Alcohol is a normal part of America's history and has been for a long time. Certainly one of the reasons they were interested in working with us is that they thought the association with George Washington would be beneficial. I think that he had a very modern attitude toward it. He drank himself and knew it was a part of life. [Yet] he was fully aware of the detrimental effects of it. He had several employees and officers during the war that got in big trouble. He had to either fire them or they were court-martialed for abusing alcohol. He writes in his correspondence that "abuse of alcohol is the road to ruin."   So, he wasn't a big drinker?

He drank. I won't say a lot, but he drank regularly. When he was growing up, of course, whiskey was not the popular spirit. It was rum, and we know he drank rum primarily in punch form, which is what upper-class folks did. They would mix it with sugar and water and spices and citrus juice, and make a party drink. But his favorites spirits were wine, in particular fortified wines like Madeira, which was really the most popular drink for the elite.

What do you think he would think of the drinking scene these days?

It's so hard to say. We've come so far in so many ways and we're such a different society today that I think anyone 200 years ago would probably be agog at where we've come across the board. On the one level, I don't know how surprised he would have been. It was part of the social scene at that time, part of life. He probably would be OK with it.

He might be surprised that it's become so regulated. Of course, he sort of started that, didn't he?

Washington was involved, of course, in the Whiskey Rebellion in the 1790s. When we started this project, a lot of people said, "Well, Washington had a distillery, but what about the Whiskey Rebellion?" Washington and Alexander Hamilton were looking for revenue to support the new federal government and so a tax on whiskey is what they came up with. When folks didn't like that idea and rebelled, he very strongly reacted. He brought out 12,000 militiamen and led them into western Pennsylvania to put down the Whiskey Rebellion because he was so concerned of the negative precedent that might set.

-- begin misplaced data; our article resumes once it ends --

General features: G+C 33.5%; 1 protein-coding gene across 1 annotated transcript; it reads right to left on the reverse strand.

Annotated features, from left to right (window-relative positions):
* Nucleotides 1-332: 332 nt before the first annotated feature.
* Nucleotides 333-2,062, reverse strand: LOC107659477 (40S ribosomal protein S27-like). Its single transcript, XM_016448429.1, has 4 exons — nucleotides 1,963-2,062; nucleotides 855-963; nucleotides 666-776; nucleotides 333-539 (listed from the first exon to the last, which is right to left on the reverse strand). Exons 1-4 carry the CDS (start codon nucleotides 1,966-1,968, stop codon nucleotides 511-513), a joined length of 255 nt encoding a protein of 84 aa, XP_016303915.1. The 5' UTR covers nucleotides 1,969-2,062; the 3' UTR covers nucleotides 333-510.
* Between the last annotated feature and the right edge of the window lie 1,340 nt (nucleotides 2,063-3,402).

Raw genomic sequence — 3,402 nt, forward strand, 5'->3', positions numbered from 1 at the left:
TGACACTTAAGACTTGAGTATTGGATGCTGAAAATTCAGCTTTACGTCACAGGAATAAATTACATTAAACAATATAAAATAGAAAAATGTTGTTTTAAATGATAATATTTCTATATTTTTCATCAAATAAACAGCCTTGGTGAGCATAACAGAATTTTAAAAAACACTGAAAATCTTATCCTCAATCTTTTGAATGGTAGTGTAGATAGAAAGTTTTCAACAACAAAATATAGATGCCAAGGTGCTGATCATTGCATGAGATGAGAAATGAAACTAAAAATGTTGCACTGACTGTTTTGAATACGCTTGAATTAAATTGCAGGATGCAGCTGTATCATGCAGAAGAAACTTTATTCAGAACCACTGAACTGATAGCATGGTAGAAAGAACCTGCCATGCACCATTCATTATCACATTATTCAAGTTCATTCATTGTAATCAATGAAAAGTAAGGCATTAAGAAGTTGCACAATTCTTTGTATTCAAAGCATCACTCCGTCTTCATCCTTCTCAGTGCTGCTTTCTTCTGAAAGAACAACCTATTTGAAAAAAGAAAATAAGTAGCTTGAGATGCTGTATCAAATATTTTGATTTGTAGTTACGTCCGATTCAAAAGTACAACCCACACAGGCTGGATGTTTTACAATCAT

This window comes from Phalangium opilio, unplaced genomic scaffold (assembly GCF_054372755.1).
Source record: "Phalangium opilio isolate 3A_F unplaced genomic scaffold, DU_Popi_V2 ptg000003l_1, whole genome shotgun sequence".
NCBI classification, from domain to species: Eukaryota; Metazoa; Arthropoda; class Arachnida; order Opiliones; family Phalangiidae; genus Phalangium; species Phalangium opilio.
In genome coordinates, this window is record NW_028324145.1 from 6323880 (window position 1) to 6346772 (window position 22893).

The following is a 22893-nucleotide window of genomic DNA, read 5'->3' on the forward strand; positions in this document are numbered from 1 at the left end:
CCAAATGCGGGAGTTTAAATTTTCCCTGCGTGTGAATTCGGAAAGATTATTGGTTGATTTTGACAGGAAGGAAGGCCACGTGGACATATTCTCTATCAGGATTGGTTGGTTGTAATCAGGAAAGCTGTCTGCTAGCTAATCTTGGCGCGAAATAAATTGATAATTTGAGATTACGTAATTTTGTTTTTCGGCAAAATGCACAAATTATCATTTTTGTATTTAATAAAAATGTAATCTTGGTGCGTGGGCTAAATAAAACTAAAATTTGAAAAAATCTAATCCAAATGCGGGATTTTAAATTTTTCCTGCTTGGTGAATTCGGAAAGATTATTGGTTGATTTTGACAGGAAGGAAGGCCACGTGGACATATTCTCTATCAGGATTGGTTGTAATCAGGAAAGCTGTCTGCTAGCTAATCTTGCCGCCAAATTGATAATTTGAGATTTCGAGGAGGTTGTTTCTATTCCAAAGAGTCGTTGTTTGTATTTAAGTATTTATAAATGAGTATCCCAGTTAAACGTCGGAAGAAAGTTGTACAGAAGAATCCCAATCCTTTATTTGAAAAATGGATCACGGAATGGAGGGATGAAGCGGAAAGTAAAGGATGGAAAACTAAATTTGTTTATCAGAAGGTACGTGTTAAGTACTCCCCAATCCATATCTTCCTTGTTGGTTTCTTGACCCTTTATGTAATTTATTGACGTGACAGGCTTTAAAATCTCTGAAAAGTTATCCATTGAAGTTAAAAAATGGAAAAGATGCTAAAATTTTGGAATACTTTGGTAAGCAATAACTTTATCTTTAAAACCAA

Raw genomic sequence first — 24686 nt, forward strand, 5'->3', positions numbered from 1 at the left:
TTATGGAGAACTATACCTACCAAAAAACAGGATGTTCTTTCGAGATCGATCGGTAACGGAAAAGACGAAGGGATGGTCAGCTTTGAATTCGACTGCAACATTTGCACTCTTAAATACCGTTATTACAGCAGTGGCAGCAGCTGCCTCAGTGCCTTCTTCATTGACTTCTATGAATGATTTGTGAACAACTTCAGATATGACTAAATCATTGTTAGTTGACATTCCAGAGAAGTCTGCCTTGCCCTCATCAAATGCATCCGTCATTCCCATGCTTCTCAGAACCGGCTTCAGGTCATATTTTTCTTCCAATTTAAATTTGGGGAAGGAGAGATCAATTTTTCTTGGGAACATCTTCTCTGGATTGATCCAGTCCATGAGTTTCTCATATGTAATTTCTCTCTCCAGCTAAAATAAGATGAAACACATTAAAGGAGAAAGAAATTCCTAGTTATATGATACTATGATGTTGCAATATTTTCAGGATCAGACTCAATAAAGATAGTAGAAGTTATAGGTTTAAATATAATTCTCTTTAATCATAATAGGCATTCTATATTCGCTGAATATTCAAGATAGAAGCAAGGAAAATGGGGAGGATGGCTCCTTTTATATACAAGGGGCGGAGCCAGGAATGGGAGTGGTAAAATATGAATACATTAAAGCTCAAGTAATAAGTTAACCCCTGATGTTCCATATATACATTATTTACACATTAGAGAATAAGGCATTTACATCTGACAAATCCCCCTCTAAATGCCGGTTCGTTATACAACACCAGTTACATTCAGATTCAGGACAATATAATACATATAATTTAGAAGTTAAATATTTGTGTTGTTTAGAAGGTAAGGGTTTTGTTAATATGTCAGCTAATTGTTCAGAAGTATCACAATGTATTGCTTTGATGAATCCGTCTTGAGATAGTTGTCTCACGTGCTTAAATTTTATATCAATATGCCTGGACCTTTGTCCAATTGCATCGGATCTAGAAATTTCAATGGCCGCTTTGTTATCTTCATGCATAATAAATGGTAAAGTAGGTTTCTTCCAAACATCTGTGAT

So, you made Washington's whiskey recipe and his peach brandy? What else?

We've made three products: the whiskey, which is the most historically accurate because we have a very good sense of what his recipe was. He made small amounts of fruit brandies, both apple and peach, so we made peach brandy. That was fun. This is all educational, of course. We're using these tiny stills over an open fire, which nobody else in the country is doing. It's a challenge. Part of it is replicating an old process. We also made rum a few years back. Washington didn't make rum, but it was an important spirit at the time so we wanted to try our hand at it. We are also hoping to make apple brandy.

Will people be able to buy the whiskey?

We just make small batches of it, but we did make it available for sale all last summer -- about 500 bottles. They sold out in a couple of hours. We've made two other batches since then and the third batch is going to be available later this summer, probably around July 4 at Mount Vernon. Unfortunately, it's the only place where you can get it and it will probably go fairly quickly. It's $85 or $90 a bottle.

Where does the money go to?

It goes to Mount Vernon and supports our education programs. We're completely privately funded and we don't get any federal or government money of any kind. The whiskey project is part of how we are able to operate.